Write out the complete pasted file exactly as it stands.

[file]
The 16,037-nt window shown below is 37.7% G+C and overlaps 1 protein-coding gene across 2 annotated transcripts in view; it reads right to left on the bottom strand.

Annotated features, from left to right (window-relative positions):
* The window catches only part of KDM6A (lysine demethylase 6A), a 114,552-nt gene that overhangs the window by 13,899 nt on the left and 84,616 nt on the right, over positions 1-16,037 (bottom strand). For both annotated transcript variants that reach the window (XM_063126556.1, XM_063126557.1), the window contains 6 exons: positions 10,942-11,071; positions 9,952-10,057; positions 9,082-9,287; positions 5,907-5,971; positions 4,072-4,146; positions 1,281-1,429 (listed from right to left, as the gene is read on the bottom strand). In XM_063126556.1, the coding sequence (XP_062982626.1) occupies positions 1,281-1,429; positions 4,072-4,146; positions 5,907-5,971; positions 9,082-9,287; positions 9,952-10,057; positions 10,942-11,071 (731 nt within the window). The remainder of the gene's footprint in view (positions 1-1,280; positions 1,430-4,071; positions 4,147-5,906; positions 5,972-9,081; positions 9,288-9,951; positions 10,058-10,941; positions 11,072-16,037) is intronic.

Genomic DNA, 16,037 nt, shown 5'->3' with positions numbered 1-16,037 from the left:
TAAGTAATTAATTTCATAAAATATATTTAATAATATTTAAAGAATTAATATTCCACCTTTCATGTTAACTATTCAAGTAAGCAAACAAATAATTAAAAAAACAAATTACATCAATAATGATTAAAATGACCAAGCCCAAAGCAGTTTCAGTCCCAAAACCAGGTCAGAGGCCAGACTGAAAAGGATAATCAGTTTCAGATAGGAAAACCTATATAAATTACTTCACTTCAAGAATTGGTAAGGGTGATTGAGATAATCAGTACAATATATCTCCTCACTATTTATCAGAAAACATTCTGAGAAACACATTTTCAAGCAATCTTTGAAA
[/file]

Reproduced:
The 16,037-nt window shown below is 37.7% G+C and overlaps 1 protein-coding gene across 2 annotated transcripts in view; it reads right to left on the bottom strand.

Annotated features, from left to right (window-relative positions):
* The window catches only part of KDM6A (lysine demethylase 6A), a 114,552-nt gene that overhangs the window by 13,899 nt on the left and 84,616 nt on the right, over positions 1-16,037 (bottom strand). For both annotated transcript variants that reach the window (XM_063126556.1, XM_063126557.1), the window contains 6 exons: positions 10,942-11,071; positions 9,952-10,057; positions 9,082-9,287; positions 5,907-5,971; positions 4,072-4,146; positions 1,281-1,429 (listed from right to left, as the gene is read on the bottom strand). In XM_063126556.1, the coding sequence (XP_062982626.1) occupies positions 1,281-1,429; positions 4,072-4,146; positions 5,907-5,971; positions 9,082-9,287; positions 9,952-10,057; positions 10,942-11,071 (731 nt within the window). The remainder of the gene's footprint in view (positions 1-1,280; positions 1,430-4,071; positions 4,147-5,906; positions 5,972-9,081; positions 9,288-9,951; positions 10,058-10,941; positions 11,072-16,037) is intronic.

Genomic DNA, 16,037 nt, shown 5'->3' with positions numbered 1-16,037 from the left:
TAAGTAATTAATTTCATAAAATATATTTAATAATATTTAAAGAATTAATATTCCACCTTTCATGTTAACTATTCAAGTAAGCAAACAAATAATTAAAAAAACAAATTACATCAATAATGATTAAAATGACCAAGCCCAAAGCAGTTTCAGTCCCAAAACCAGGTCAGAGGCCAGACTGAAAAGGATAATCAGTTTCAGATAGGAAAACCTATATAAATTACTTCACTTCAAGAATTGGTAAGGGTGATTGAGATAATCAGTACAATATATCTCCTCACTATTTATCAGAAAACATTCTGAGAAACACATTTTCAAGCAATCTTTGAAA